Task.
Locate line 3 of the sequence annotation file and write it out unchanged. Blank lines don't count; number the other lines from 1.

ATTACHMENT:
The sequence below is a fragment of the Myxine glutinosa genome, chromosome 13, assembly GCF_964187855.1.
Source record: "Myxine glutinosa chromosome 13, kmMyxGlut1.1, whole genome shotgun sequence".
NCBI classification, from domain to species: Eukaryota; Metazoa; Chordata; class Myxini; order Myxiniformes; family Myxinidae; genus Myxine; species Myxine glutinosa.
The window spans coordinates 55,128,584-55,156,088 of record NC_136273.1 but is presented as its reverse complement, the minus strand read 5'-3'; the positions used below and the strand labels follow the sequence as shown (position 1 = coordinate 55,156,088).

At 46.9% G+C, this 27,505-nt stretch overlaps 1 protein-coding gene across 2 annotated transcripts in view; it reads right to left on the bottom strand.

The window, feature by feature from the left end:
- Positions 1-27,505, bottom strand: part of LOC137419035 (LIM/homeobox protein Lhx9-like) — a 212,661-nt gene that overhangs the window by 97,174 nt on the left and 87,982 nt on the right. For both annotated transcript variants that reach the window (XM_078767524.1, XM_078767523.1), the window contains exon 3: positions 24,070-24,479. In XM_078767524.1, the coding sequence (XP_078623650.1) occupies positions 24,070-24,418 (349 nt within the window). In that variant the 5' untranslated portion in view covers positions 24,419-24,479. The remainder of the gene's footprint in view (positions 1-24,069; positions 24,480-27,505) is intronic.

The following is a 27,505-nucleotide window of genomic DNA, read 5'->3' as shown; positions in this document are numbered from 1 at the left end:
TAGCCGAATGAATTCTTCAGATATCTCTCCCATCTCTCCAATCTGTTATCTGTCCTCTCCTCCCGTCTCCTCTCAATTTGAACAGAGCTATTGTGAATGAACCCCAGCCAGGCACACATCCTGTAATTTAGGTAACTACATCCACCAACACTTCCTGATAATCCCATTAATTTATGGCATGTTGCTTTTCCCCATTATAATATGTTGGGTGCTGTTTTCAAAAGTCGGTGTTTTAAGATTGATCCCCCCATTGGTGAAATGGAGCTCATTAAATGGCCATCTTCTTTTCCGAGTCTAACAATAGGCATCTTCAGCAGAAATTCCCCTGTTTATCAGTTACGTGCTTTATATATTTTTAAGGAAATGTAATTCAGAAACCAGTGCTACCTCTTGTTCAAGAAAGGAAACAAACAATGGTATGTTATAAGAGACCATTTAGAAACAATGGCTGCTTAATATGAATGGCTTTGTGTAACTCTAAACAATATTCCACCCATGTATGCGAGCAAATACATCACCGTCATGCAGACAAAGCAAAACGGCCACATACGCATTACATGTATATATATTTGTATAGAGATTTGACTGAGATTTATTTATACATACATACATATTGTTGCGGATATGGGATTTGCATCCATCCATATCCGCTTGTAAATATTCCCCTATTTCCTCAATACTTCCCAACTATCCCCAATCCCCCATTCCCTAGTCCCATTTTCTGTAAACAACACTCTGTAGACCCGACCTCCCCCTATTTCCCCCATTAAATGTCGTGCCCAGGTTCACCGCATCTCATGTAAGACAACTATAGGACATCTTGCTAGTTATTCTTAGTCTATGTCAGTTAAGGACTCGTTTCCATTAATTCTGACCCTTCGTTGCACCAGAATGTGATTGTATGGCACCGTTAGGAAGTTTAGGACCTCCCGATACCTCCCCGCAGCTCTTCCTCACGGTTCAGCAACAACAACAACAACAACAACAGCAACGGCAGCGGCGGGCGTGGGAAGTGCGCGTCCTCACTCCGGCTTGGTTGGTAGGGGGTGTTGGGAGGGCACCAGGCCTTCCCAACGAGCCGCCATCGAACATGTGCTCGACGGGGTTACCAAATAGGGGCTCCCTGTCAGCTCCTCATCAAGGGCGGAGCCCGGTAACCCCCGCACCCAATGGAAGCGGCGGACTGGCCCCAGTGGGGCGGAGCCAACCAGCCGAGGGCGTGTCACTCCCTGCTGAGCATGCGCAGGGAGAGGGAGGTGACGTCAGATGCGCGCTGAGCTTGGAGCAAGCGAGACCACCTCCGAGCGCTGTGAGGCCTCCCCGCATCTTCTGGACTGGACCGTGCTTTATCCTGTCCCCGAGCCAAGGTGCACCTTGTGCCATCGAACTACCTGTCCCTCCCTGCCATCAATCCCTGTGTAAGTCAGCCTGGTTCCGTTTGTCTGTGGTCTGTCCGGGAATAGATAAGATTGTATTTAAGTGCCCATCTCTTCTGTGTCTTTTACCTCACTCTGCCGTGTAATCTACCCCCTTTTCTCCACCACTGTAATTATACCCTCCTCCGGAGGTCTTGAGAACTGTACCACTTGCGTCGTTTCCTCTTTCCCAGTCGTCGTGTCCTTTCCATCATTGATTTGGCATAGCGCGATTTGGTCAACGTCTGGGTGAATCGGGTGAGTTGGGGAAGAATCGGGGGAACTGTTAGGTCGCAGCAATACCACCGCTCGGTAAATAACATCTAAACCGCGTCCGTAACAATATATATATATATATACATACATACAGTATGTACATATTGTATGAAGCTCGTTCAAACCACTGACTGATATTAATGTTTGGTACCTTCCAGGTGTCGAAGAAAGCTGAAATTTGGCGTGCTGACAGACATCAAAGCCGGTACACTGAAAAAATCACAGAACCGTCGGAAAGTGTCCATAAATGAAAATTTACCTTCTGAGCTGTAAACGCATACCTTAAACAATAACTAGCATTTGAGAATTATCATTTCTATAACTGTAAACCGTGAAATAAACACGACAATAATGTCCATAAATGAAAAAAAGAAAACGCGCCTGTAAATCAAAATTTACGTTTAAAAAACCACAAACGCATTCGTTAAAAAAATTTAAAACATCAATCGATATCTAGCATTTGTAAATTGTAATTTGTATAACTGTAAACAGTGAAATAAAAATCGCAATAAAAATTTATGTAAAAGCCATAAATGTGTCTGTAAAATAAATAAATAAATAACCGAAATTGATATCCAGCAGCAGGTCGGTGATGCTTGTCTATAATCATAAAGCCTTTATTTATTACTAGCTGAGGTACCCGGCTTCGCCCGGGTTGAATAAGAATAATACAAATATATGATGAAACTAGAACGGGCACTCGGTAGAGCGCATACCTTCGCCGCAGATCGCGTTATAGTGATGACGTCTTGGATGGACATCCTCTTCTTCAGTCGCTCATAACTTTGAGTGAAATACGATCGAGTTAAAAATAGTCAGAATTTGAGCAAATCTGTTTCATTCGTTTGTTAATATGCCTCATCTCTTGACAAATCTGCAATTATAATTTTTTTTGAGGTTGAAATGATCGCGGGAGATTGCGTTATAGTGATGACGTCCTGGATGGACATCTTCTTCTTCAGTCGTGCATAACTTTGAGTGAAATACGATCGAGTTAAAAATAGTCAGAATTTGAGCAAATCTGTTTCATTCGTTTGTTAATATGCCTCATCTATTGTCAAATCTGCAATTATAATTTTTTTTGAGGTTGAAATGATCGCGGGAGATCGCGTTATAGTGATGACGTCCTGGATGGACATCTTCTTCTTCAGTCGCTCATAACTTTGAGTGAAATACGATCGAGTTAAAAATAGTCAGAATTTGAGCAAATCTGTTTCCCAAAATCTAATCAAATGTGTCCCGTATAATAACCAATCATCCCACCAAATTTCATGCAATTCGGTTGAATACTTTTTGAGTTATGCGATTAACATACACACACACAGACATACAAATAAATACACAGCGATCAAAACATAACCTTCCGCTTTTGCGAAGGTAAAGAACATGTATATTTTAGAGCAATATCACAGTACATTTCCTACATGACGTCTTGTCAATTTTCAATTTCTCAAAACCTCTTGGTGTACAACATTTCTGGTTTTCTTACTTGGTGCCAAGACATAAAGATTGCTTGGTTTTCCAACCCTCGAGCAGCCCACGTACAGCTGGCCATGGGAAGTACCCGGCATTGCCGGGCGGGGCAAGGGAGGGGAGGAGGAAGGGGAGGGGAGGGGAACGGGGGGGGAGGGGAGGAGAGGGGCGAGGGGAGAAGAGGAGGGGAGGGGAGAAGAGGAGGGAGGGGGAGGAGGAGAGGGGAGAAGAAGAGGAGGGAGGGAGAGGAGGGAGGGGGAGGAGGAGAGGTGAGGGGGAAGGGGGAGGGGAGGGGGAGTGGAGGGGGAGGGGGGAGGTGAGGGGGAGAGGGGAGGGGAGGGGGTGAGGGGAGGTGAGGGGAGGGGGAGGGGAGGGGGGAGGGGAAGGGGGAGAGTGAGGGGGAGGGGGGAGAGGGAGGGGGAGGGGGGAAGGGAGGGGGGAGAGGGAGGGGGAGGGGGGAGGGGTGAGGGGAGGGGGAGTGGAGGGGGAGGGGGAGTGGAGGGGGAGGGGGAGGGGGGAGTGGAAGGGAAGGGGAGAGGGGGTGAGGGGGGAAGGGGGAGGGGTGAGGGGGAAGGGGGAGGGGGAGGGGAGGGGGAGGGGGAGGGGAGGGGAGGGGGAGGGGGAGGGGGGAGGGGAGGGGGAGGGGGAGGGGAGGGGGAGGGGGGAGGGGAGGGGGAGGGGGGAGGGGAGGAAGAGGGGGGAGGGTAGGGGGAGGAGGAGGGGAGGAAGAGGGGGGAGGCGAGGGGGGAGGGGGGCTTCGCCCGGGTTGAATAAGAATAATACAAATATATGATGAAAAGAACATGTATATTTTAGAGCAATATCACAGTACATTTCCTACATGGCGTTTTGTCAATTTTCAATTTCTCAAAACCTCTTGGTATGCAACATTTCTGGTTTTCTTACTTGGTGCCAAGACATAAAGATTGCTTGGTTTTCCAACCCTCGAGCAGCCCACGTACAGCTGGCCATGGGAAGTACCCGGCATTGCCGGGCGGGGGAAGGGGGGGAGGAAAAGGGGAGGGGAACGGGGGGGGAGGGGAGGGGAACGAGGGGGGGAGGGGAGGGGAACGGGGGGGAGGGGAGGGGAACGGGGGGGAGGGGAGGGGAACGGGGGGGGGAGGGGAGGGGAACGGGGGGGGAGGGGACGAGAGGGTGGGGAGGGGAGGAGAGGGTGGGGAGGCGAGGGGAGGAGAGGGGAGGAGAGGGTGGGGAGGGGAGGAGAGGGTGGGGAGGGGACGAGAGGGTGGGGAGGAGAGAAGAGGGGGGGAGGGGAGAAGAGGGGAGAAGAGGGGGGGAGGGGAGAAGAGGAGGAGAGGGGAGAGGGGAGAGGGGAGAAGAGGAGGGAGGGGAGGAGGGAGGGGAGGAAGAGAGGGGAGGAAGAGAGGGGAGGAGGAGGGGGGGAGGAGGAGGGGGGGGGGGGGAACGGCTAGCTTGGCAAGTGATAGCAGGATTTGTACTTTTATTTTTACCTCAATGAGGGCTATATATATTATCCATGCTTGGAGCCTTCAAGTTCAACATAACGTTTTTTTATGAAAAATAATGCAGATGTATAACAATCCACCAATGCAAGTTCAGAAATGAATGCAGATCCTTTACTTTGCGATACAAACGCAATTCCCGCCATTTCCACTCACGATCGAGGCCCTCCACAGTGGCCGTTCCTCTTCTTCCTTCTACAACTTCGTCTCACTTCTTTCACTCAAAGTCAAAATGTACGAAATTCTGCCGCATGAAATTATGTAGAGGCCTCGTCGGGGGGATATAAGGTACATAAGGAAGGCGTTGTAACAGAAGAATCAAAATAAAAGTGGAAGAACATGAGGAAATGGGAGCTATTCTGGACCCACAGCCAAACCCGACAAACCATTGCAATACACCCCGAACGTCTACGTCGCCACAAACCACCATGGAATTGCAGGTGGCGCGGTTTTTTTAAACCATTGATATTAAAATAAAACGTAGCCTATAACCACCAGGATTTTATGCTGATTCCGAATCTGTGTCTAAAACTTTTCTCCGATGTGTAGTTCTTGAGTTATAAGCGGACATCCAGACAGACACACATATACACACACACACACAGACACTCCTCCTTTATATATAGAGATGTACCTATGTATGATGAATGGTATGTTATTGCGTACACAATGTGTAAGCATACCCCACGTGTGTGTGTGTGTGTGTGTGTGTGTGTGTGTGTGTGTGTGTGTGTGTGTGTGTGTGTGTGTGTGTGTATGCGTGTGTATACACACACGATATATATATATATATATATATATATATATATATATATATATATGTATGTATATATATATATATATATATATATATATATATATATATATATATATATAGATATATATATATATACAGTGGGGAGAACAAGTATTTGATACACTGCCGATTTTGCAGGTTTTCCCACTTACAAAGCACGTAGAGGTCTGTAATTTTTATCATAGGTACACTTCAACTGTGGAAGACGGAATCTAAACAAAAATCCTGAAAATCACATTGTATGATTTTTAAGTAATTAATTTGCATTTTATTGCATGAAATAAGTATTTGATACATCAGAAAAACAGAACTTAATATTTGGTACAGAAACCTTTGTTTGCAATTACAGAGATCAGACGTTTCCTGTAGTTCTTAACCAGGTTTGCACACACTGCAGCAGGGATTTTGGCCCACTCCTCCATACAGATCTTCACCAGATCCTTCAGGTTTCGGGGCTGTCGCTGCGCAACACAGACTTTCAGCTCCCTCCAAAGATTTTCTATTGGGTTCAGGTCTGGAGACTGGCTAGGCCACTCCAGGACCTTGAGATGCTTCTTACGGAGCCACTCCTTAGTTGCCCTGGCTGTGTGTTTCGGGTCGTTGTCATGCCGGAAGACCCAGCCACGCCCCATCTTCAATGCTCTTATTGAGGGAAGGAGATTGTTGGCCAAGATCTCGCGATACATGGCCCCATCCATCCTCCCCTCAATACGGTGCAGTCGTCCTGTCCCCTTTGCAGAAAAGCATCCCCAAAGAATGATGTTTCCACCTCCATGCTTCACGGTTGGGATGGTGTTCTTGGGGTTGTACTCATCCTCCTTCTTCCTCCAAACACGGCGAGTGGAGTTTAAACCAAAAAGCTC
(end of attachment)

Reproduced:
NCBI classification, from domain to species: Eukaryota; Metazoa; Chordata; class Myxini; order Myxiniformes; family Myxinidae; genus Myxine; species Myxine glutinosa.